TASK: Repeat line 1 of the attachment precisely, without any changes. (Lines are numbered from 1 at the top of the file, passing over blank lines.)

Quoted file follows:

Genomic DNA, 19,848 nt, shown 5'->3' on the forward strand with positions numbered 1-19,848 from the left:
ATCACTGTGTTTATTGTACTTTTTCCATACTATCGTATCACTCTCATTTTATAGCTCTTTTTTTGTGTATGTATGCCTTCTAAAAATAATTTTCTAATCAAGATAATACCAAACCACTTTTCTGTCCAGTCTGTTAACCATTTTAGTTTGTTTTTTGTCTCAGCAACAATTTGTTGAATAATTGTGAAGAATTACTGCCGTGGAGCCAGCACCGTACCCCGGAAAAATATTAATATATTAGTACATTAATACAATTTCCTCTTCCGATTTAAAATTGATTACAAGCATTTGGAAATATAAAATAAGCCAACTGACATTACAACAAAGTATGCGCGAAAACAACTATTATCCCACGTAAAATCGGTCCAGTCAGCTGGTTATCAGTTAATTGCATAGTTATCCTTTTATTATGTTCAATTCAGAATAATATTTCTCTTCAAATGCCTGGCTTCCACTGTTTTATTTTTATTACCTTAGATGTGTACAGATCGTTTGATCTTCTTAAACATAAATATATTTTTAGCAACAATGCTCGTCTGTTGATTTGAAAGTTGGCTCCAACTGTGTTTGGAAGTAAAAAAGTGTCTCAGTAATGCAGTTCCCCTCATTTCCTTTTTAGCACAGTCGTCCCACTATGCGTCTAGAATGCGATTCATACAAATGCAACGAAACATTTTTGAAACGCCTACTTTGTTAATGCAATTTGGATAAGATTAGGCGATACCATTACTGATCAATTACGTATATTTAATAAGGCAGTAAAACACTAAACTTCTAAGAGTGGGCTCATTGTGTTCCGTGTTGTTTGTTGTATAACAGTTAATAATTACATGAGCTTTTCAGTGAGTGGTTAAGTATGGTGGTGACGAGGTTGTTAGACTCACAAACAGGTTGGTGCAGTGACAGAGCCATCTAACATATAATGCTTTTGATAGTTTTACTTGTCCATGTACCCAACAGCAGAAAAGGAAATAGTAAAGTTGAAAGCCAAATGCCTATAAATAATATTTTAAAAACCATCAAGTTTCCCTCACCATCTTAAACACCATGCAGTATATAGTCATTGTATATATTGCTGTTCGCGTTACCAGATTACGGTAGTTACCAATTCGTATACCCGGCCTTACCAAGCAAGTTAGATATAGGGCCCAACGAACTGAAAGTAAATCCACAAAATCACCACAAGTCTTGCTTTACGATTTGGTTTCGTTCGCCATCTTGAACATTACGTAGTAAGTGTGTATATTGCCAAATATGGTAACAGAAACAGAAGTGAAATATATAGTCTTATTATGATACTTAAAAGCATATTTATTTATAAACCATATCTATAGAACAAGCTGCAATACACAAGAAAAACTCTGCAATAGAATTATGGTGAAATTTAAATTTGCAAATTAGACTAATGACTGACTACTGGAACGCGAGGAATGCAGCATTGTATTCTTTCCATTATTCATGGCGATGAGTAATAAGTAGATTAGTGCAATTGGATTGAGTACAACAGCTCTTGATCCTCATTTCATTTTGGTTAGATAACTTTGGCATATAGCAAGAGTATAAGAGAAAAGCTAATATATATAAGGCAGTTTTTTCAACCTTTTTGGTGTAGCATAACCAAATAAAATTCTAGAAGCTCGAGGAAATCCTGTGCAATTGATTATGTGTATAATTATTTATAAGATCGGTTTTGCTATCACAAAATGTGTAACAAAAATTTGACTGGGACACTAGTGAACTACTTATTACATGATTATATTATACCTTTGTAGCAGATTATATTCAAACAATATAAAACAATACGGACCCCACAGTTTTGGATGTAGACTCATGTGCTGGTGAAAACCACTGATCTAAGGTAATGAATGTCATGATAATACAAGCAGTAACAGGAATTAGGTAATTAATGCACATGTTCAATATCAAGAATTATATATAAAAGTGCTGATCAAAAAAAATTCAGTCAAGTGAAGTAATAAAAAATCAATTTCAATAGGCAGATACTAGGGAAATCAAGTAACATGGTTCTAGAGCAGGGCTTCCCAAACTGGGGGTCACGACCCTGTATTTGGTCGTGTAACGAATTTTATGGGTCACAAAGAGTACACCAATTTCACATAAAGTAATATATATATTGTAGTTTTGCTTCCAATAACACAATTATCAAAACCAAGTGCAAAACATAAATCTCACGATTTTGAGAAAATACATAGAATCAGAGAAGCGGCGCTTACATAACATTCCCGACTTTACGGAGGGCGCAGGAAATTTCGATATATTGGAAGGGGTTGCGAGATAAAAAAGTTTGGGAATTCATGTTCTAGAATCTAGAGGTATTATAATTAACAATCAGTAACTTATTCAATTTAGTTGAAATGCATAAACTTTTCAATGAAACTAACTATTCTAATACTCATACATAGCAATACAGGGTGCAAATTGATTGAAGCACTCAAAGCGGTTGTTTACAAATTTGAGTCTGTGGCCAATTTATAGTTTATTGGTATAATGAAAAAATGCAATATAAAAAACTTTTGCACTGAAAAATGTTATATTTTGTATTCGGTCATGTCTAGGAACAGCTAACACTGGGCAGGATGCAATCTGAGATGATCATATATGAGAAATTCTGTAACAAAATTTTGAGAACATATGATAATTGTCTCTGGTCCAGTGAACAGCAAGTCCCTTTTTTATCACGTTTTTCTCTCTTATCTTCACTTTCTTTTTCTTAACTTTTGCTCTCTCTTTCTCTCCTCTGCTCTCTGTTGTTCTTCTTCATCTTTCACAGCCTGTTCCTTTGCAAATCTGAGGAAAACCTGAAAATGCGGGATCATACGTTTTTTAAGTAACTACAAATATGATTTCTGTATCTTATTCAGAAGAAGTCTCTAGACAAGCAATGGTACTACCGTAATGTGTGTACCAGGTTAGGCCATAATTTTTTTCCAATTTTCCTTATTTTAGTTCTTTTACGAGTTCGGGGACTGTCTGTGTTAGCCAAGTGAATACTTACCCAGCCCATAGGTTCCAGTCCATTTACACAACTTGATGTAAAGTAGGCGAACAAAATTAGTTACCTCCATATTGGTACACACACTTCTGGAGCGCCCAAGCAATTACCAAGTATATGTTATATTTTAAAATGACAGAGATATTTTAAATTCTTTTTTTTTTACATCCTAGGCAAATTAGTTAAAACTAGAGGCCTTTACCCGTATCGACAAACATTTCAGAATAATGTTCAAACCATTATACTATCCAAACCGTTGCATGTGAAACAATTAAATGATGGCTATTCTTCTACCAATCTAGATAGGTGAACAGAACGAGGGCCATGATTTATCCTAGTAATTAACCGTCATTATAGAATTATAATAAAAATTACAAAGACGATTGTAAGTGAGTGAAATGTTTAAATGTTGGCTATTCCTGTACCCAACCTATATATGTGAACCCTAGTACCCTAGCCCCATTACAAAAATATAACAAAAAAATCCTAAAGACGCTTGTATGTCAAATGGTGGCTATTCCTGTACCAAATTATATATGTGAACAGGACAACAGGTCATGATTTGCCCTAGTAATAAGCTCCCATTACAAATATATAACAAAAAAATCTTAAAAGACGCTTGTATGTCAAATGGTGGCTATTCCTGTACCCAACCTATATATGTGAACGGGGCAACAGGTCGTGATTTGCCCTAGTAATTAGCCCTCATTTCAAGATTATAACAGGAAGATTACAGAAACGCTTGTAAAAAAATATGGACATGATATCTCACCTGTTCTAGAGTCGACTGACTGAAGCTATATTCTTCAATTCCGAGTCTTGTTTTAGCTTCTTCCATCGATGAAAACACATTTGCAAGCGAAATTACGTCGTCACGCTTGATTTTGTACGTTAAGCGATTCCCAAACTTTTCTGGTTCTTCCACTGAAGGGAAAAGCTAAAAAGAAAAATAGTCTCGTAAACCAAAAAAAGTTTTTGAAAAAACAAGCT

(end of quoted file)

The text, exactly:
Genomic DNA, 19,848 nt, shown 5'->3' on the forward strand with positions numbered 1-19,848 from the left: